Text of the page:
Explainer: How Covid-19 has impacted the GCC’s healthcare sector Explainer: How Covid-19 has impacted the GCC’s healthcare sector
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Explainer: How Covid-19 has impacted the GCC’s healthcare sector

Explainer: How Covid-19 has impacted the GCC’s healthcare sector

Healthcare providers have been forced to upgrade to new technologies and improve efficiencies, opines Dr Fatih Mehmet Gul, CEO, Fakeeh University Hospital


What has been the impact of the pandemic on the GCC’s healthcare industry?
The pandemic has had a profound effect on all sectors. For the healthcare sector in the region, the pandemic precipitated the need to upgrade existing infrastructure and adopt remote patient management technologies on a larger scale. Covid-19 placed unparalleled demands on healthcare providers, who were not ready to deliver care without getting patients to the hospital.

But while the pandemic has most certainly disrupted the healthcare industry, it has proven to be very agile in responding to the situation, with many providers championing innovation and reevaluating their business model. The GCC has seen a significant increase in the integration of digital healthcare solutions in hospitals. In the UAE, the Ministry of Health and Prevention recorded nearly 50,000 virtual hospital visits as of the end of Q3 2020.

The response was truly amazing, and I believe this will make history.

Do you think the industry was prepared to deal with the sudden shift in dynamics – including remote consultations and the use of new tech?
The real challenge the industry faced at the beginning of the pandemic was managing the extraordinary numbers of patients with the limited number of available caregivers. Nobody was entirely prepared for that. Hospitals deploy and use their resources following a ratio devised on patients’ forecast numbers. With Covid, hospitals saw an unpredicted surge of patients. This meant providers had to rethink how to make their services accessible to more patients, implement new technology, but also learn very quickly how to utilise it to manage the high numbers of patients.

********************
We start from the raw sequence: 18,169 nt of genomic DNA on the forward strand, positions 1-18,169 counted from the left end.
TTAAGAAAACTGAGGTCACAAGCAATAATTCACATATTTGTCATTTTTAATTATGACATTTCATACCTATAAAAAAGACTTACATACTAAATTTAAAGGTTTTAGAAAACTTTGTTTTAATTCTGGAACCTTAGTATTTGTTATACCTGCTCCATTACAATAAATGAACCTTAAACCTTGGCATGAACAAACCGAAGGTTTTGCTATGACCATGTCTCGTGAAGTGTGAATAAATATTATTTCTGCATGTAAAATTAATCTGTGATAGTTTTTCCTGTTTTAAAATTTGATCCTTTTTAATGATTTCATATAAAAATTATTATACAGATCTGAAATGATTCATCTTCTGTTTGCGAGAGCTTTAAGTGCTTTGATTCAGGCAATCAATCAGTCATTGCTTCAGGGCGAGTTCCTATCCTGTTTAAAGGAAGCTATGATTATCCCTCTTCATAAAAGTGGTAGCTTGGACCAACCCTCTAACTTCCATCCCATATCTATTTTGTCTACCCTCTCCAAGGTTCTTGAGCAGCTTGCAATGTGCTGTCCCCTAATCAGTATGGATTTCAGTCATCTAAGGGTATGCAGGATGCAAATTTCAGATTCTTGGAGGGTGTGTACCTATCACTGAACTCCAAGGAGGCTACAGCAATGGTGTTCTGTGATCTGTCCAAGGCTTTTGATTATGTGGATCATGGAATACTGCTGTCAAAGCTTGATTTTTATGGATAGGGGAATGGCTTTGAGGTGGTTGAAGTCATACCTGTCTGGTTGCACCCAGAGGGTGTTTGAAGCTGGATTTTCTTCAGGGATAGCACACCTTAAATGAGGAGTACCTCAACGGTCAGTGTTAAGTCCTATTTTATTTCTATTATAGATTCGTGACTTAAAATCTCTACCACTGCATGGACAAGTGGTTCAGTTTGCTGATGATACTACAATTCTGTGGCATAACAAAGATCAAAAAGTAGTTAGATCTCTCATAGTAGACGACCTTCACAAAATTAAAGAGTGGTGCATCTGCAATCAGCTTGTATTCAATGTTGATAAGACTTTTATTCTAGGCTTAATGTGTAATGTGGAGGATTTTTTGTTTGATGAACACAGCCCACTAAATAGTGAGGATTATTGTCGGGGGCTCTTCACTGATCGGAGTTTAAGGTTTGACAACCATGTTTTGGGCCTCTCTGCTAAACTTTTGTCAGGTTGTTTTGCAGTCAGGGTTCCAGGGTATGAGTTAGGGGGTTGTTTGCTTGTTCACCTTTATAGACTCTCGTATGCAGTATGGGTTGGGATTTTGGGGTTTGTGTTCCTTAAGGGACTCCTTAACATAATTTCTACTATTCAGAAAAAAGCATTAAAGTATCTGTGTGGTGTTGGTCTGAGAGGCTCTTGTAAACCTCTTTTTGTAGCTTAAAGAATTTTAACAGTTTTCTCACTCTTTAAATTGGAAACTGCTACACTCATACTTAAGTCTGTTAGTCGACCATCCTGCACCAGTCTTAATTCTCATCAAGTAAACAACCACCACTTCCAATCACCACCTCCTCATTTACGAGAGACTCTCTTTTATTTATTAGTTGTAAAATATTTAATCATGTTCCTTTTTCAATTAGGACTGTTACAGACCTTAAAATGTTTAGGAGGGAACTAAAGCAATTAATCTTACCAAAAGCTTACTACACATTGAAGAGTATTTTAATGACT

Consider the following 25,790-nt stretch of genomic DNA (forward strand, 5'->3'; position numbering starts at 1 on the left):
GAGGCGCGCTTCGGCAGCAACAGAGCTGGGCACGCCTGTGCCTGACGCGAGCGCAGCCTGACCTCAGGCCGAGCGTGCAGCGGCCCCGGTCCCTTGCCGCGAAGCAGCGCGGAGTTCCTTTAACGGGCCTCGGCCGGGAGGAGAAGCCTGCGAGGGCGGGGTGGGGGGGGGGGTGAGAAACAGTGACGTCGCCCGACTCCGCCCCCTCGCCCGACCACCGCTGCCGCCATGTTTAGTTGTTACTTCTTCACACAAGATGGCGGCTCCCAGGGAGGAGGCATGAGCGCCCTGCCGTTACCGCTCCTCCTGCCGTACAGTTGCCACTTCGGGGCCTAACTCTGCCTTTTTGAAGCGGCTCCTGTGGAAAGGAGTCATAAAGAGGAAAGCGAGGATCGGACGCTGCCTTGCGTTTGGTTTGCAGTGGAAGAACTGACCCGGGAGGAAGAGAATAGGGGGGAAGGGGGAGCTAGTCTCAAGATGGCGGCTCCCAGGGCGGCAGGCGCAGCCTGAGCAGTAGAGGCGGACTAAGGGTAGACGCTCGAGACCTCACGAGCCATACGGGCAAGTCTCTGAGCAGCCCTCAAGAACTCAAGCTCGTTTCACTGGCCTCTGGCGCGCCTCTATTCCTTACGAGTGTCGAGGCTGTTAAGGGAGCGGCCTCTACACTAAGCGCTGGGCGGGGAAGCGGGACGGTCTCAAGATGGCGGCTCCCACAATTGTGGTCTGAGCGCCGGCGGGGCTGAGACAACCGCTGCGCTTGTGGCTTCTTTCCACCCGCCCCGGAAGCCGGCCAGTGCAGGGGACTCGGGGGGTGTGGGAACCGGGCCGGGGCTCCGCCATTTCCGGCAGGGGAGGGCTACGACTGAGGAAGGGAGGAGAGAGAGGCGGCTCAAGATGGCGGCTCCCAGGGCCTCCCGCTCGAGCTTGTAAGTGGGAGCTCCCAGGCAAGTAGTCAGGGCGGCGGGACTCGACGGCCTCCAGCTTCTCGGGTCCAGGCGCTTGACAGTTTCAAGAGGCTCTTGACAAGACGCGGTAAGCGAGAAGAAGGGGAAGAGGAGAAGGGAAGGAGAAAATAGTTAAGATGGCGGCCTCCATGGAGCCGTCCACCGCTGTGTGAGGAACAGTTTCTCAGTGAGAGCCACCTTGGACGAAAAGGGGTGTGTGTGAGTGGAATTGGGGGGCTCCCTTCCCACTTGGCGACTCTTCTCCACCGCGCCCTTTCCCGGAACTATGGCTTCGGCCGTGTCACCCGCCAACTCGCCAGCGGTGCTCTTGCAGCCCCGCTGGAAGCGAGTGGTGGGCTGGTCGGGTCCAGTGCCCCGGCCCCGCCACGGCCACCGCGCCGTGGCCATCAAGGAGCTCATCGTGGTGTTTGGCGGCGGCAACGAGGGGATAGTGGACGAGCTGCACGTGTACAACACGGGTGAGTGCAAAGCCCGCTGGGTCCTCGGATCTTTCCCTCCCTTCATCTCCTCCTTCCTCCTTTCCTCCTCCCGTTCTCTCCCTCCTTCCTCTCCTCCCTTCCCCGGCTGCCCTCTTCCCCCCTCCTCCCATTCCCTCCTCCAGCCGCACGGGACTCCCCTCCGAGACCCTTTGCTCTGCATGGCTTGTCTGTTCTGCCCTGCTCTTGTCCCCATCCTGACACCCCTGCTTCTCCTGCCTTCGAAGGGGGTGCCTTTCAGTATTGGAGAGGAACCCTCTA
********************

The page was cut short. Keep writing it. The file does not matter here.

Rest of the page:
In our Saudi operations, remote patient monitoring systems have been crucial to manage large numbers of Covid patients with the same number of medical teams that we had on the ground. When the UAE government informed us that they were setting up field hospitals, we did not hesitate to lend our medical equipment, ventilators, and beds to alleviate the pressure on the system.

In your view, what are the main challenges facing the sector at present?
I believe talent retention will remain one of the key priorities for many providers, who are experiencing very high turnover rates. Covid has taken a significant toll on frontline healthcare workers across the world, not only from a physical perspective by exposing them to the coronavirus, but also mentally, with many experiencing higher-than-usual levels of stress.

Unfortunately, talent management within the healthcare sector is not as popular a topic as in other industries. However, healthcare is our business, and at the heart of it are our people, doctors, nurses and clinicians, and if they’re not fulfilled then it’s unlikely patients will have the best experience and outcomes possible. Talent management is not all about remuneration; very often it’s about providing career growth opportunities.

The second biggest challenge in my opinion will continue to be cost management. Healthcare expenditure is increasing every single day for governments, and public and private hospitals due to the burden of chronic diseases, increased life expectancy and ageing populations.

According to Alpen Capital, gross medical inflation rates ranged between 3.5 per cent and 9.1 per cent in the GCC during 2020. Managing the expenditure starts at the cost management points, and hospitals who can manage their costs will continue to stay in the market, while the others will find it very difficult to sustain their operations. Cost management can be simplified by implementing automated material  management systems, which help monitor the cost and consumption of resources to ultimately provide the right service at the right cost.